If driving in "D" when there is slop in the joint, when you initially apply the brake, regen is enabled and you'll hear another click as the movement in the hub and output shaft interface begins moving in the opposite direction. The click, click sound of the backlash that causes the noise is easier to replicate in low but it still happens in drive.

Many forget that when in "D" and you apply the brake you invoke regen to slow the car. The end result is the same as driving in low. If you push the brake to slow the car faster than regen will, the friction brakes will assist in coming to a rapid and complete stop.

Really little difference if you use "L" or "D" to propel the car forward.
 

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Discussion Starter #9
I will try it again in Drive and pay more attention to the pressure I am using to see if I can replicate it there. Thanks
 

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Hi all, I've had my 2014 Volt for a little over 4 years now, love it. I started driving almost exclusively in L about 3 years ago. Last month I noticed a slight "knock" noise when I would press or release the Go pedal. Not anything super loud but enough that even my girlfriend noticed it. It doesn't happen when driving in D or in Reverse so I am assuming it has something to do with the aggressive regen mode when driving in L.

Does that make sense?

I intend to bring it in to the dealer to have it checked but it's not always easy to get them on board with these kind of odd little issues.

Thanks
 

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I had a similar problem but w/o the "knock" noise. When I accelerated, the car would seem to hesitate for a very brief moment and then lurch forward. The same happened when I would take my foot off the accelerator. I took it to the dealer and they diagnosed and fixed loose engine mount bolts. That did fix it. Unfortunately that was NOT covered by my extended warranty :-(
 

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The knock that you are experiencing may be a loosening of (or wear) in the drive train that is exacerbated by the aggressive (shock) regen occurring when initiating L. I noticed the beginnings of that early on and decided not to use L again. I modulate my speed with the brake pedal. I believe that llninja opened my eyes to the fact that the brake pedal allowed infinite adjustment of regen (and friction braking when needed) whereas L imposed a fixed imposition of regen (with a shock to the drive train). After some years of using the brake pedal for regen, I realize that this mode is far better than shifting into L. I recommend that you learn to use the brake pedal in lieu of L to slow down.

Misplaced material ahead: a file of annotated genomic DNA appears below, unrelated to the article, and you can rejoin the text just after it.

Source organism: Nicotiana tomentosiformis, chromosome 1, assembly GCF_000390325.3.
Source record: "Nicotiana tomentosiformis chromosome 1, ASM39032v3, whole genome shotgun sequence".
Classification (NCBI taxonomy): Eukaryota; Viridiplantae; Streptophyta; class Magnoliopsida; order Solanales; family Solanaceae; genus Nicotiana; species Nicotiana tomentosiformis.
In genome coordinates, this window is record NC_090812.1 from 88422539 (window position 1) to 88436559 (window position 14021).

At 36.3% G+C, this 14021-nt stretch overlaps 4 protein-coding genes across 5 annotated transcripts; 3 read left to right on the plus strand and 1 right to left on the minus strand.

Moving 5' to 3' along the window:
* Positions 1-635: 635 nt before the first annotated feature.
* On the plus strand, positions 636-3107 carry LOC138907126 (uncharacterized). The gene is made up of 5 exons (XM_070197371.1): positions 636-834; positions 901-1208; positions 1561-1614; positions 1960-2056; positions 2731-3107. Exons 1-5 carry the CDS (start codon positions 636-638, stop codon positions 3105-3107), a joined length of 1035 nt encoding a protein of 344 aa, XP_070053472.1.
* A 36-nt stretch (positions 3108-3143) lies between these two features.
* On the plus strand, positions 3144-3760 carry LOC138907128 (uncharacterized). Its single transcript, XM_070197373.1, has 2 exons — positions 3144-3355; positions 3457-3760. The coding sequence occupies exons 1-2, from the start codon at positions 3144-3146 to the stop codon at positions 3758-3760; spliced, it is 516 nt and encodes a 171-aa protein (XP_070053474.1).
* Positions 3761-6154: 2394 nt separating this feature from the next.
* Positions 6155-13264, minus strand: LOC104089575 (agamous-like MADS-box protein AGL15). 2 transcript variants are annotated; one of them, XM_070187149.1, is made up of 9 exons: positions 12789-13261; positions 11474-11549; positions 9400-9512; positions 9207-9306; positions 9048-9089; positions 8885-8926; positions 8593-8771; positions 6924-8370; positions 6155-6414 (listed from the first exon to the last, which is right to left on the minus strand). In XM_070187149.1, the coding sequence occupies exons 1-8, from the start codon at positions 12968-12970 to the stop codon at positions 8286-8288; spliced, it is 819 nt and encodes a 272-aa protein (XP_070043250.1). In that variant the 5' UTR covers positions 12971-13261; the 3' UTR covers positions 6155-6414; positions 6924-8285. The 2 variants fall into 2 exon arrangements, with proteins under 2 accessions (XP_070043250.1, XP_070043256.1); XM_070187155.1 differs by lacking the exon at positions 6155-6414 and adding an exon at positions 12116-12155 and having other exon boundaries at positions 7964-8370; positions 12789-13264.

There are times when L is desired. I have found that driving on mountain roads with frequent curves (US 1 in California is one example) is beneficial for controlling speed. Also, when in stop and go traffic with frequent speed-ups and slow-downs, L is beneficial. Driving with cruise control down mountain roads with L engaged prevents any speed increase.
I've owned my 2014 for about 3 years. It now has 90K on it. I've wondered about braking vs L for regen. I have a 38 mile commute in the WNC mountains. I had to replace the rear brakes about 3 months after I bought the car as the passenger side had zero pad left (Brakes- Checked on the dealers survey. I have to wonder what their criteria was.) so I hesitate to use the brakes a lot. The "big mountain I cross is almost four miles up/down each way.